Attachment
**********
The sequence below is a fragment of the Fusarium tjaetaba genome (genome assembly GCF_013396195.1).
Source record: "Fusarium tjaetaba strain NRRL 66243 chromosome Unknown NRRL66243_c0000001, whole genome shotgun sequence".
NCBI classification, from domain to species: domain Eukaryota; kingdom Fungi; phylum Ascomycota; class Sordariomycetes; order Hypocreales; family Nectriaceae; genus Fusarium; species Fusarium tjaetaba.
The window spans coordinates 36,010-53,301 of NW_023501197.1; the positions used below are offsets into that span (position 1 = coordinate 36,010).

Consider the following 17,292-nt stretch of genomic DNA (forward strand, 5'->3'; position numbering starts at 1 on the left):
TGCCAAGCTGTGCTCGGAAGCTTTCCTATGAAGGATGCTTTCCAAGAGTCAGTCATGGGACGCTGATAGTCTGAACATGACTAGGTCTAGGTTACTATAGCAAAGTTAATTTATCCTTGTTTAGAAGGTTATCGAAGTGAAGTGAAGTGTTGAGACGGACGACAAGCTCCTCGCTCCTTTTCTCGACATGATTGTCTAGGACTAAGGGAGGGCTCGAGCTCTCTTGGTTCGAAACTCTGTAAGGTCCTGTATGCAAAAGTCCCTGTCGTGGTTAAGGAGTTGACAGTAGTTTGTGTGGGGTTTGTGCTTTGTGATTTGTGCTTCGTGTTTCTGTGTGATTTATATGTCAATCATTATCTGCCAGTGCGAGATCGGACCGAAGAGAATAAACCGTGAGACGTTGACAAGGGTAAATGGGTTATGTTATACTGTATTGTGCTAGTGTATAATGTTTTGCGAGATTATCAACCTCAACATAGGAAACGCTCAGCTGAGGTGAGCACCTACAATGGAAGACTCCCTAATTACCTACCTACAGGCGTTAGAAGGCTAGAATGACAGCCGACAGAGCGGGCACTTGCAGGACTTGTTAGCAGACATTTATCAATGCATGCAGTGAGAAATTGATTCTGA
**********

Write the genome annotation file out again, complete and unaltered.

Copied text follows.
The sequence below is a fragment of the Fusarium tjaetaba genome (genome assembly GCF_013396195.1).
Source record: "Fusarium tjaetaba strain NRRL 66243 chromosome Unknown NRRL66243_c0000001, whole genome shotgun sequence".
NCBI classification, from domain to species: domain Eukaryota; kingdom Fungi; phylum Ascomycota; class Sordariomycetes; order Hypocreales; family Nectriaceae; genus Fusarium; species Fusarium tjaetaba.
The window spans coordinates 36,010-53,301 of NW_023501197.1; the positions used below are offsets into that span (position 1 = coordinate 36,010).

Consider the following 17,292-nt stretch of genomic DNA (forward strand, 5'->3'; position numbering starts at 1 on the left):
TGCCAAGCTGTGCTCGGAAGCTTTCCTATGAAGGATGCTTTCCAAGAGTCAGTCATGGGACGCTGATAGTCTGAACATGACTAGGTCTAGGTTACTATAGCAAAGTTAATTTATCCTTGTTTAGAAGGTTATCGAAGTGAAGTGAAGTGTTGAGACGGACGACAAGCTCCTCGCTCCTTTTCTCGACATGATTGTCTAGGACTAAGGGAGGGCTCGAGCTCTCTTGGTTCGAAACTCTGTAAGGTCCTGTATGCAAAAGTCCCTGTCGTGGTTAAGGAGTTGACAGTAGTTTGTGTGGGGTTTGTGCTTTGTGATTTGTGCTTCGTGTTTCTGTGTGATTTATATGTCAATCATTATCTGCCAGTGCGAGATCGGACCGAAGAGAATAAACCGTGAGACGTTGACAAGGGTAAATGGGTTATGTTATACTGTATTGTGCTAGTGTATAATGTTTTGCGAGATTATCAACCTCAACATAGGAAACGCTCAGCTGAGGTGAGCACCTACAATGGAAGACTCCCTAATTACCTACCTACAGGCGTTAGAAGGCTAGAATGACAGCCGACAGAGCGGGCACTTGCAGGACTTGTTAGCAGACATTTATCAATGCATGCAGTGAGAAATTGATTCTGA